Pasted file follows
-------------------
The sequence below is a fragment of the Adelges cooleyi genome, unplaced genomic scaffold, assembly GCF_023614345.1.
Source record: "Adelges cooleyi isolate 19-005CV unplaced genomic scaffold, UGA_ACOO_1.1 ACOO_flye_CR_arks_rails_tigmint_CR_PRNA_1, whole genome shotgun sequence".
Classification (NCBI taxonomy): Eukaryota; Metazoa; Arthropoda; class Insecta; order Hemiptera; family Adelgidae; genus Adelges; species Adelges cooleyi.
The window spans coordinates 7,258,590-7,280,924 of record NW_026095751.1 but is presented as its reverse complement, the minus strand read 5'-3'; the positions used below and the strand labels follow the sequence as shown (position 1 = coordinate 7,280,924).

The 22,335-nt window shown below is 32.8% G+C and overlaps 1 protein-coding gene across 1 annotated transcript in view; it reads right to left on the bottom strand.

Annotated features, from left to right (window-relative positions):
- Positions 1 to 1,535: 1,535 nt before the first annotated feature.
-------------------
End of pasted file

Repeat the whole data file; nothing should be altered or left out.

The sequence below is a fragment of the Adelges cooleyi genome, unplaced genomic scaffold, assembly GCF_023614345.1.
Source record: "Adelges cooleyi isolate 19-005CV unplaced genomic scaffold, UGA_ACOO_1.1 ACOO_flye_CR_arks_rails_tigmint_CR_PRNA_1, whole genome shotgun sequence".
Classification (NCBI taxonomy): Eukaryota; Metazoa; Arthropoda; class Insecta; order Hemiptera; family Adelgidae; genus Adelges; species Adelges cooleyi.
The window spans coordinates 7,258,590-7,280,924 of record NW_026095751.1 but is presented as its reverse complement, the minus strand read 5'-3'; the positions used below and the strand labels follow the sequence as shown (position 1 = coordinate 7,280,924).

The 22,335-nt window shown below is 32.8% G+C and overlaps 1 protein-coding gene across 1 annotated transcript in view; it reads right to left on the bottom strand.

Annotated features, from left to right (window-relative positions):
- Positions 1 to 1,535: 1,535 nt before the first annotated feature.